"I interviewed Egyptians about how they feel about their own country and what their opinion is about Americans," he explained. "Combined, it is a dialogue between the West and the Middle East. And that is exactly what needs to happen in our country to expel these stereotypes: dialogue."
Significantly, Ismail then used the comparative footage to facilitate precisely that -- a candid exchange -- at a Rutgers-sponsored event attended by more than 100 faculty members and students.
A robust Q & A ensued.
"Everyone was so curious as to how these Egyptians weren't screaming 'Death to the Infidels' and 'Death to America,'" he recalls. "Everyone asked questions about daily life, and the role of Islam in a country like Egypt, and how it has been preserved in the Muslim community here in America. Dialogue is the first step in dispelling ignorance."
If you haven't already, take a moment to watch Ismail's footage.
To be sure, perceptions matter -- they inform public opinion and may manifest themselves in harmful actions, such as incidents of bias, hate or even violence against innocents. Ultimately, the dialogue envisioned by Ismail is one effective means of enhancing intercultural understanding, preventing and resolving conflict and promoting peace initiatives, here and abroad. This is particularly true of our classrooms, which are natural learning environments.
Rutgers should be applauded for sponsoring such an exchange and other institutions, including high schools, should emulate the Rutgers model by fostering and facilitating candid, age-specific inter-cultural exchanges -- regularly.
I incorporate high schools by design: Last Spring, I was asked to conduct a female empowerment workshop in Manhattan. The workshop's participants consisted of approximately 25 young American Muslim girls hailing from New York's five boroughs, and ranging in age from 12 to 20. Notably, all but one attendee donned a Hijab.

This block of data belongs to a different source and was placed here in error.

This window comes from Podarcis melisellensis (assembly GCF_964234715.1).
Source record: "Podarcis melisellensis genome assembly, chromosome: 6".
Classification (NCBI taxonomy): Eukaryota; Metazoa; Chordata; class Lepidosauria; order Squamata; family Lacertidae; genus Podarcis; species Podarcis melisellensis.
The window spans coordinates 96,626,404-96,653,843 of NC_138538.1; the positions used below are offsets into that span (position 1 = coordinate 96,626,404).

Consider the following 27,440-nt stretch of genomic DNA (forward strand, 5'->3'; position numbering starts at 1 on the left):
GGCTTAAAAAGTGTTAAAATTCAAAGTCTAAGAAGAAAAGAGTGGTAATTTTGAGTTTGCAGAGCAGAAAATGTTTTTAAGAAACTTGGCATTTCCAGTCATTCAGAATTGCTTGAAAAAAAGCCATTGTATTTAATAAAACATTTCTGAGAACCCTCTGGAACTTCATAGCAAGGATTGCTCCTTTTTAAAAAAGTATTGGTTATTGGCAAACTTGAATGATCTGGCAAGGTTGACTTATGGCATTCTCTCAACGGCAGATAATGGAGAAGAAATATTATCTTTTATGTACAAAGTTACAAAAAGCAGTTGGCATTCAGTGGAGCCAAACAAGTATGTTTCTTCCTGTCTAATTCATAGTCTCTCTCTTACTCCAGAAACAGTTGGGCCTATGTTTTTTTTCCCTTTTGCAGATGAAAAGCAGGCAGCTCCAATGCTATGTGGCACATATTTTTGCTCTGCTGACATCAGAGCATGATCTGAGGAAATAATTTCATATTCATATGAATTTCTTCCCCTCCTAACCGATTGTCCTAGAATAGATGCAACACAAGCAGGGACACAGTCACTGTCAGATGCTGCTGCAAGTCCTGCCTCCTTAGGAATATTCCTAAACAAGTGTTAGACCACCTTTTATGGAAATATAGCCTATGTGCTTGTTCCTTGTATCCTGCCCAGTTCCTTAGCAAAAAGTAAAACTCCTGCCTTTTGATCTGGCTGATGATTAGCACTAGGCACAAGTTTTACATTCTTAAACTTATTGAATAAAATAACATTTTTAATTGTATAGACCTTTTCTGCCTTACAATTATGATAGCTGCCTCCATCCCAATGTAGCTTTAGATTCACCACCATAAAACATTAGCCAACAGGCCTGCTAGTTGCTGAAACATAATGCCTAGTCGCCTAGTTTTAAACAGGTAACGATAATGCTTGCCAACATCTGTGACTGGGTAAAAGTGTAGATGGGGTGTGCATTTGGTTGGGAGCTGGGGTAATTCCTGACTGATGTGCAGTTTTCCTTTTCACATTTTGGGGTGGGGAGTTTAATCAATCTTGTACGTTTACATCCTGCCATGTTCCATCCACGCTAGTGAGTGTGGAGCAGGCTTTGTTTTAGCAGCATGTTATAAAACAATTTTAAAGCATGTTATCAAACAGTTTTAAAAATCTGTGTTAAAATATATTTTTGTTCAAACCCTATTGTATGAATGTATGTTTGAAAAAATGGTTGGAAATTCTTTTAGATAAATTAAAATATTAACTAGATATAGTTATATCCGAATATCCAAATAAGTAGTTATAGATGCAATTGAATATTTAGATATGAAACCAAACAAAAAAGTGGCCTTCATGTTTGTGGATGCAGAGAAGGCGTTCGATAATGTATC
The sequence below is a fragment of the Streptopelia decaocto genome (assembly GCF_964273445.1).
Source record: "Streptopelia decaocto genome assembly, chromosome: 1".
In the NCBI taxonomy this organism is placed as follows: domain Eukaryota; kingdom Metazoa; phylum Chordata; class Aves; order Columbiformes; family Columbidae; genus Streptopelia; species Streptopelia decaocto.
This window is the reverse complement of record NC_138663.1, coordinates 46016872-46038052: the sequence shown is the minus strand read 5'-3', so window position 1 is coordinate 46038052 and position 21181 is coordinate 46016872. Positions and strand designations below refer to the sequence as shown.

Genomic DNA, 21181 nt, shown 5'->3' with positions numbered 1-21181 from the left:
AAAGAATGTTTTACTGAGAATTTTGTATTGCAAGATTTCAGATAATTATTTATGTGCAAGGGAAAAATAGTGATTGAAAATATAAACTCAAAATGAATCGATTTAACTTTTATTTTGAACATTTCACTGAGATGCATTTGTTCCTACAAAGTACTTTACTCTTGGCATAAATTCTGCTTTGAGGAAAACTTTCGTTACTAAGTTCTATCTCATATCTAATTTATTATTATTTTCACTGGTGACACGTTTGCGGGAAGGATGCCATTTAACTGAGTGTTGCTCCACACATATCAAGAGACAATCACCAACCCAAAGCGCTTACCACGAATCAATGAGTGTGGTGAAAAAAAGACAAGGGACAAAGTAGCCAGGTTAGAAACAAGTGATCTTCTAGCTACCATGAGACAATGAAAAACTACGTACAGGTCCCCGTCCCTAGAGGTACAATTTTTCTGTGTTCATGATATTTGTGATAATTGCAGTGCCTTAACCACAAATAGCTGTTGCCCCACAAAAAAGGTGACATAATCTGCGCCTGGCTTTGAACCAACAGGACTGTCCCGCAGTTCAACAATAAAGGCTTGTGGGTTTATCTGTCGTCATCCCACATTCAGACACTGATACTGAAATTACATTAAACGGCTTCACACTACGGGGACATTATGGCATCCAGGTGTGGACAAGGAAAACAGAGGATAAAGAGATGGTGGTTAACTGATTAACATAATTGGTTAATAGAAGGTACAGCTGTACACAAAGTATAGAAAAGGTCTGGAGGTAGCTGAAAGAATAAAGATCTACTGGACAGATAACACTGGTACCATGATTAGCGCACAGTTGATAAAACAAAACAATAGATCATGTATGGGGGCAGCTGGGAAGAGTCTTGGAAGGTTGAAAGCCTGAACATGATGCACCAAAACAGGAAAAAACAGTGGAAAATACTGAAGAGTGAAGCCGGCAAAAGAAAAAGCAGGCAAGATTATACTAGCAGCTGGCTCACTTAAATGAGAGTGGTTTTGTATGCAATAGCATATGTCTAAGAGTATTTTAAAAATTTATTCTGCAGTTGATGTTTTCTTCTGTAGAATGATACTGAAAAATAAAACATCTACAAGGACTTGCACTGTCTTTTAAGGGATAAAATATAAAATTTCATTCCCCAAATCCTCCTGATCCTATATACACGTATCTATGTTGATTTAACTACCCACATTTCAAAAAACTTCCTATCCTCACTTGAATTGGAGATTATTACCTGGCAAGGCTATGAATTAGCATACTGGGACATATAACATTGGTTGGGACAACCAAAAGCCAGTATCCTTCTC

When asked by a show of hands how many had experienced an act of discrimination or had been otherwise bullied in school, they looked perplexed until one asked aloud, "Do you mean being called a terrorist?" Upon responding in the affirmative, all of the participants raised their hands. When asked if they had related the incident to a parent, family member or school administrator, none of the participants reported doing so. When asked why, they explained, "No one is going to do anything about it," and "We get called 'terrorist' all the time," while describing additional instances of harassment experienced in delis, at gas stations, on the street and other places of public accommodation.
Time and again, while engaging with Muslim youth at schools, universities and community forums, a common anecdotal thread characterizing their ultimate educational experience is underreported bias-based bullying and otherwise discriminatory incidents at school. The statistics barely glimpse the prejudice endemic to the Muslim educational experience.
Hence, the urgency underlying dialogue and cross-cultural education.
Moreover, these conversations should be all inclusive in our increasingly multicultural societies -- meaning, they should not just center on the themes highlighted within Ismail's footage but educational exchanges should also encompass other minority racial, ethnic and religious groups whose interests and narratives are frequently underrepresented, misunderstood or distorted in mainstream discourse.
And what better way to begin the conversation than through art?